#3 Klay Thompson — Golden State Warriors
Talent wise, Thompson is easily among the best shooting guards in the league. Stats wise, he does not measure up to the two shooting guards above him. Thompson is one of the best defenders in the NBA on the best team in the NBA. He is a selfless player, taking a backseat when Kevin Durant arrived and had no personal problem with it, even willing to take a pay-cut to keep this roster together. Thompson is the kind of player, on and off the court, that GM’s drool over. In 78 games, Thompson averaged 22.3ppg, 3.7rpg, and 2.1apg while shooting .468% from the field, .414% from the three point line, and .853% from the free throw line. Thompson finished the season with a 17.53 PER and a 26.1 usage percentage. Thompson contributed +7.1 Win Shares; +4.2 Offensive Win Shares and +2.9 Defensive Win Shares. Thompson cannot be left uncovered because he is one of the best and purest shooters in the NBA. That has a trickle down effect because it opens up driving lanes for Stephen Curry, Kevin Durant, and Draymond Green because Thompson’s defender has a hard decision on whether he should help off of Thompson and his deadly shooting. Put Thompson on another team in the NBA and his stats easily increase. In the playoffs, Thompson’s numbers do not jump off the page for you. In 13 games, Thompson averaged 15.0ppg, 3.9rpg, and 2.1apg while usually covering every team’s best player. He shot .397% from the field, .387% from the three point line, and .788% from the free throw line. Thompson will still continue to put up good numbers for this Warriors squad.
#2 Jimmy Butler — Minnesota Timberwolves
Jimmy G. Buckets and the G stands for Gets! Chicago Bulls fans heard that a lot during the games with Stacey King as their commentator. This season though, they will never hear it again. This offseason, Butler was traded to the Minnesota Timberwolves during the draft, making this young roster very intriguing. Adding Butler’s 23.9ppg, 6.2rpg, 5.5apg, and 1.9spg to a team that has Karl-Anthony Towns and Andrew Wiggins to it creates an interesting trio. Butler shot .455% from the field, .367% from the three point line, and .865% from the free throw line. Butler had a 25.19 PER and contributed +13.8 Win Shares (+10.1 Offensive Win Shares and +3.8 Defensive Win Shares) last season. He also posted a +6.9 Box Plus/Minus (+5.8 Offensive Box Plus/Minus and +1.1 Defensive Box Plus/Minus). Butler has the third highest usage percentage on this list (tied with Bradley Beal) at 26.5% last season. That number can be subject to change as he no longer plays for the Bulls where he was the main focal point. Adding Butler’s offense, as well as his tenacity on defense, to the Timberwolves team led by his old coach, Tom Thibodeau, can cause fits for opposing offenses and defenses. Butler is going to be a key piece if the Timberwolves hope to end their long 13 year playoff drought.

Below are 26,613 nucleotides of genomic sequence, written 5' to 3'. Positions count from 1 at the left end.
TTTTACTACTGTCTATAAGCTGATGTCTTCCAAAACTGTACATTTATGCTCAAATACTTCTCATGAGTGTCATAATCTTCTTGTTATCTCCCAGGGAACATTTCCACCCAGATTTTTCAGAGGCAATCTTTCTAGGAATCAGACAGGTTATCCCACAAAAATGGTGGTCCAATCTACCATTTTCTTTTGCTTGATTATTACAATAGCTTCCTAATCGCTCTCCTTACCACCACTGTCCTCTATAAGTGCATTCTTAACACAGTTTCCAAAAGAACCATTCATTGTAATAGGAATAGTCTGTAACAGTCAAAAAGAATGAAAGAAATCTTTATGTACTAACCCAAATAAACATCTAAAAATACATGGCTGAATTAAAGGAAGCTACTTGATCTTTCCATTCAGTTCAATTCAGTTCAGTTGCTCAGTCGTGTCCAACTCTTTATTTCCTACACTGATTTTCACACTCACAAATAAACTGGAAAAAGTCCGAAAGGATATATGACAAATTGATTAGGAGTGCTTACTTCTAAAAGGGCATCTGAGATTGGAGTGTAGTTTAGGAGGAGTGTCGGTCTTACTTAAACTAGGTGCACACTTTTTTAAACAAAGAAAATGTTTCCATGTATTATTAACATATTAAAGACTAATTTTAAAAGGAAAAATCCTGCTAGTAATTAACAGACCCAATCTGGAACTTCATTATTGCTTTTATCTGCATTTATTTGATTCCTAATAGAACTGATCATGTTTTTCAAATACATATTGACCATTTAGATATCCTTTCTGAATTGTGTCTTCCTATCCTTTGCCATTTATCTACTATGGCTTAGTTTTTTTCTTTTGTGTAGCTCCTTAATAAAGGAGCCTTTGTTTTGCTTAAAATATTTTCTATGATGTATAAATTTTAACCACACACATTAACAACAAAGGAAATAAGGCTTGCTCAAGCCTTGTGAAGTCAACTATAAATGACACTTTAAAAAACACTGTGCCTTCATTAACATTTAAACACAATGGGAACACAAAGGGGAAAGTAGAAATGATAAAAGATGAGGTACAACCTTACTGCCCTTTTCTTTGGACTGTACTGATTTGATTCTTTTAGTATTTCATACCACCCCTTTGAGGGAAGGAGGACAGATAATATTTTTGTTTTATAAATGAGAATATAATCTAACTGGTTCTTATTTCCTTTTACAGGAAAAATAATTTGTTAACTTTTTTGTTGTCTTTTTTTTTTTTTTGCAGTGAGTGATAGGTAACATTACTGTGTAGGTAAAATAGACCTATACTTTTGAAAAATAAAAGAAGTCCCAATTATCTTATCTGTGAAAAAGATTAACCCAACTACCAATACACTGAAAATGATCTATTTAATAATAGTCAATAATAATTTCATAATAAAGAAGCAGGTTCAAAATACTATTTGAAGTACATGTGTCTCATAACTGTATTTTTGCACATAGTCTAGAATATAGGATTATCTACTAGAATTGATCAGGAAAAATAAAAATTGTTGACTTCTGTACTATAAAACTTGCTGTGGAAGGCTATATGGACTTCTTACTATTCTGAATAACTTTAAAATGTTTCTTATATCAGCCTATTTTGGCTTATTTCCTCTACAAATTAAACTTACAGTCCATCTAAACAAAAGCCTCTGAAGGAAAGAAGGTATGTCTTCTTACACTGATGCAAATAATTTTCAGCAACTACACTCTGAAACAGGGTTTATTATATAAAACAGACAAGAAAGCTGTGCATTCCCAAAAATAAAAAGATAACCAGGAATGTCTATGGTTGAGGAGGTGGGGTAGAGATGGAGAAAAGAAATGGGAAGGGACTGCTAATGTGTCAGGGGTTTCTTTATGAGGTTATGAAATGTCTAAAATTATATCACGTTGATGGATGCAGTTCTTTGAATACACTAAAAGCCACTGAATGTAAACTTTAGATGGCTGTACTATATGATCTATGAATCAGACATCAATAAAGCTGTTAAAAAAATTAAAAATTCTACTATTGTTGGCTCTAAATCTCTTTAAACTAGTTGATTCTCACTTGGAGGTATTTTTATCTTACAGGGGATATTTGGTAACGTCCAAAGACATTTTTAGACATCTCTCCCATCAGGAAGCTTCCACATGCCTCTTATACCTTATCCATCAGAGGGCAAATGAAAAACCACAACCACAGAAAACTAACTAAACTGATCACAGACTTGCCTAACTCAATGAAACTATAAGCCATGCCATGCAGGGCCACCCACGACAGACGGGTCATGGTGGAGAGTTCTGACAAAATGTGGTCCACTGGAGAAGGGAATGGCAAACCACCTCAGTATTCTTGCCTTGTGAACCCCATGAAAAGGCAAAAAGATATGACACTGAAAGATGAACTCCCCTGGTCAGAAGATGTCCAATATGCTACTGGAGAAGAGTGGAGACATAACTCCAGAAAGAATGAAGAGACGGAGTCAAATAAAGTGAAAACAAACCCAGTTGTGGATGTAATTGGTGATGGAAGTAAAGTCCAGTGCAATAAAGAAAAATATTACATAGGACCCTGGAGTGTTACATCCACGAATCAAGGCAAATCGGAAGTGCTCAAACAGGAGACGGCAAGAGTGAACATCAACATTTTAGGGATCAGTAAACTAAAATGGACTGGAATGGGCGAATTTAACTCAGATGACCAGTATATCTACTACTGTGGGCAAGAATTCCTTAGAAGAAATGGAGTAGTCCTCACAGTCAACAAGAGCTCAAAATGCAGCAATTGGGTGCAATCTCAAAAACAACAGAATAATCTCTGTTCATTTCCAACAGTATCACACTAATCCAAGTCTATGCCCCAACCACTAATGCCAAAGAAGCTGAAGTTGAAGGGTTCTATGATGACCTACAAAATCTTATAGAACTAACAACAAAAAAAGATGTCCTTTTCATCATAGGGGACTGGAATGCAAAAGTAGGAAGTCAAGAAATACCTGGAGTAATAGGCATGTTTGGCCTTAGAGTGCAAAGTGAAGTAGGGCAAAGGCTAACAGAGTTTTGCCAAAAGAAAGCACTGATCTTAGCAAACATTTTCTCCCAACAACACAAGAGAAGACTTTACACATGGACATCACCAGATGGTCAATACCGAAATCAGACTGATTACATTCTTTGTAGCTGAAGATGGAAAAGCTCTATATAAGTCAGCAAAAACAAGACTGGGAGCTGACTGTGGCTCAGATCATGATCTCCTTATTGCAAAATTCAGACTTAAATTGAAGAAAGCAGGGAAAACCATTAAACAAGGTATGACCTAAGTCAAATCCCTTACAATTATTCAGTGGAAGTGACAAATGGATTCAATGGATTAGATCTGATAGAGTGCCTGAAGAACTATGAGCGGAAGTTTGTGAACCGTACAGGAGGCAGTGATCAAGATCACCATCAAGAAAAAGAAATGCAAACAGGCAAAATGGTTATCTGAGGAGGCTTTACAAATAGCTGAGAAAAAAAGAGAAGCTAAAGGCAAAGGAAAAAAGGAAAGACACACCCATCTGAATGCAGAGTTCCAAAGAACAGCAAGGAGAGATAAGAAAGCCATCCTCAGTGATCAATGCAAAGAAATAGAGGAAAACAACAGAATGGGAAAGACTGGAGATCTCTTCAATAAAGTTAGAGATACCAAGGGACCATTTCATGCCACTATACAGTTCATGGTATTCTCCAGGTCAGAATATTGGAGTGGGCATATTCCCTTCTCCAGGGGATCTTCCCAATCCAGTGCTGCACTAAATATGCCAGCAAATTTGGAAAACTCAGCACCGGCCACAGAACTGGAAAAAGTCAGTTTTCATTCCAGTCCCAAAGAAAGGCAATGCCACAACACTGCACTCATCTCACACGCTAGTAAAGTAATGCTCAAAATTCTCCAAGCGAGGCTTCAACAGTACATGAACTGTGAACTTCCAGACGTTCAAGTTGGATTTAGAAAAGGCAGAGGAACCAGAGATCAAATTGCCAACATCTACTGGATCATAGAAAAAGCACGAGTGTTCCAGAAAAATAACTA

#1 James Harden — Houston Rockets
Point guard Harden was an absolute success but now he’s back at his old position of shooting guard with the addition of Chris Paul this offseason. Harden was pretty close to averaging a triple-double of his own this past season with averages of 29.1ppg, 11.2apg, 8.1rpg, and 1.5spg while shooting .440% from the field, .347% from the three point line, and .847% from the free throw line, good enough for a 27.43 PER. Harden contributed +15.0 Win Shares (+11.5 Offensive Win Shares and +3.6 Defensive Win Shares), and a +10.1 Box Plus/Minus (+8.7 Offensive Box Plus/Minus and +1.5 Defensive Box Plus/Minus). His +15.0 Win Shares and +10.1 Box Plus/Minus is the highest among shooting guards on the list. Harden’s 34.2 usage percentage (also a high) will likely decline with the addition of a ball dominant Paul to the team. They must gel quickly to be able to challenge teams in the western conference. The Rockets had a meltdown in the playoffs last year and they hope to not have a repeat. Expectations are high in Houston; even higher with Paul on the roster. Even if the ball is not in Harden’s hand as often, he is still one of the most dangerous shooting guards in the NBA, hence why he is ranked #1.